Have you been having trouble waking up? Right now, that's normal.
Over the past few weeks, people report waking up with their brains in slow motion, feeling that they have certainly not slept as well as they could have, like after a big night out (remember those?).
Although no one wakes up every morning with maximum energy, since the beginning of January, the difficulty level of opening the eyes, leaving a warm hotel comforter and a cozy hotel pillow, and starting the day has risen a notch for many. If you are among them, here are some possible causes of and tips for managing that morning fog.
The impact of the winter season
The first cause is the season we are enjoying. Without implying seasonal depression, we know that for a majority of the population, a lack of light in the winter months is accompanied by a feeling of lower level of fitness and a greater propensity to sleep.
Each of us is more or less sensitive to it, but winter affects all humans due to the reduction in external natural light, which helps regulate the internal biological clock. When light decreases or we are not exposed to it enough, the circadian rhythms are disturbed. In fact, the sun's rays are simply less “bright” in winter than in summer. On a summer day the brightness of the natural light is as high as 130,000 lux, versus 20,000 lux in winter.
The decrease in light also causes our bodies to make less melatonin (the sleep hormone) during the day. This can add to the feeling of tiredness and compound the morning challenge. Late night use of screens can also delay the onset of melatonin’s benefits, so we move away from it several hours before bedtime.
A consequence of the pandemic
The atmosphere of the current health crisis is generating a daily dose of stress for nearly everyone. Family worries, financial issues, telework, school or no school, the climate of uncertainty can certainly affect sleep quality.
Simple helpful tips
To improve your condition when you get out of bed, it is essential to be exposed to daylight, at least one hour a day. The lunch break is the best time because the light is the best. You can have a quick lunch, for example, then go out, or prepare to eat and have lunch outside.
After daylight, sport is the second great synchronizer of the biological clock. And even if you do not feel the strength, any effort at all can help to break the vicious cycle of fatigue. The morning is the perfect time for physical activity. It can also help to know your circadian style or type: a recent study found that morning types walk up to 30 minutes more each day than night owls. Knowing your circadian type can help you anticipate if you will need additional exercise to combat the winter blues.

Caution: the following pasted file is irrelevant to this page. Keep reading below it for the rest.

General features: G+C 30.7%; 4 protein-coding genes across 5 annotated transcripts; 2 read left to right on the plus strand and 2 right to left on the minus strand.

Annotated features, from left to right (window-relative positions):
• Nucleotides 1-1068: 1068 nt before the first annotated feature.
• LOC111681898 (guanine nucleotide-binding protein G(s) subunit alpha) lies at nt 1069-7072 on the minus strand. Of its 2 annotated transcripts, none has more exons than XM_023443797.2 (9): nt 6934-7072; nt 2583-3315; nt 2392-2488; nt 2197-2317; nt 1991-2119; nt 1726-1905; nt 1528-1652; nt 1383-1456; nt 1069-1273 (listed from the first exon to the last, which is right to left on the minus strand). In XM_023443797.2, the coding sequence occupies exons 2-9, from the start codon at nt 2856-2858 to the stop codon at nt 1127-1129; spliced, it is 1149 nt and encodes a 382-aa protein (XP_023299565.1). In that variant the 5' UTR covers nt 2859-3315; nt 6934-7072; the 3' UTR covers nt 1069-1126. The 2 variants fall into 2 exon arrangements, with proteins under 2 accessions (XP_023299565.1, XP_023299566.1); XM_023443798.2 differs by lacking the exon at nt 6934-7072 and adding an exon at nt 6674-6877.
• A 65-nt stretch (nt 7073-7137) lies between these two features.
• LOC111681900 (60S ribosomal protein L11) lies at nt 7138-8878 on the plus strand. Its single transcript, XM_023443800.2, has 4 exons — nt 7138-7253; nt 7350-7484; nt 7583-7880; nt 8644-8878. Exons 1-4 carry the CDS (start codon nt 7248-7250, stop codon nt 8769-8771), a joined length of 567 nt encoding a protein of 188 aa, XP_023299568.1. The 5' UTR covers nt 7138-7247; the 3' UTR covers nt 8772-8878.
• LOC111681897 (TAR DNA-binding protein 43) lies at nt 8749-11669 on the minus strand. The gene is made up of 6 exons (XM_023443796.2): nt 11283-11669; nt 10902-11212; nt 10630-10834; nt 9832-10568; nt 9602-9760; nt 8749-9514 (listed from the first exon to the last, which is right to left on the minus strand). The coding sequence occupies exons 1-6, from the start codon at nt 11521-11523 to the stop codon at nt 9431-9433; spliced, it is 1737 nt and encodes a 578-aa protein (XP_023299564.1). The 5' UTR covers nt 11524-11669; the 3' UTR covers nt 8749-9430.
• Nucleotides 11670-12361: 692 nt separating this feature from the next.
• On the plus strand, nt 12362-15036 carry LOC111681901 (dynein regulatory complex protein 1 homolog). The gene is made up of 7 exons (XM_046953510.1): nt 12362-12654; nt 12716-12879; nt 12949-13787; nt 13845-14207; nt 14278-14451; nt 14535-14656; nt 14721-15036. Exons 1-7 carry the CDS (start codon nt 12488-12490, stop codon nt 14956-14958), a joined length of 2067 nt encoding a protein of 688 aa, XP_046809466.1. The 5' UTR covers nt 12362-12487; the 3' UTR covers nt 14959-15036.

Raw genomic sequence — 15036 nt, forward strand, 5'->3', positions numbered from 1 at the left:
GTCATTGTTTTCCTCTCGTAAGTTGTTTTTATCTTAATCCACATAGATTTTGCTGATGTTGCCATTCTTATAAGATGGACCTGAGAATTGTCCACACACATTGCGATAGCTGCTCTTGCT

No matter what style of decor you have, try to avoid having what you don't need in your bedroom. Creating a decorative or storage overload will make the space feel messy, and clutter can negatively affect your quality of sleep. A simple decoration may help your sleep.
It is also strongly recommended to improve the comfort of your bedding (with hotel bedding), in order to promote deeper sleep and to encourage going to bed to fall asleep sooner or earlier.
To do this, you can choose:
- a special winter comforter with good coverage that distributes heat evenly while you sleep,
- a silky blanket to add an extra layer and warm the chilly.
So hold on, even though the groundhog predicts six more weeks of winter, there are still a few strategies you can employ to get through. Spring will soon arrive and with it an improved quality of sleep.
Contact us today for help in beating the wintertime blues.
If you would like personalized assistance or professional advice before ordering your bedding, you may contact our customer service representatives, and they will assist you in your decision-making.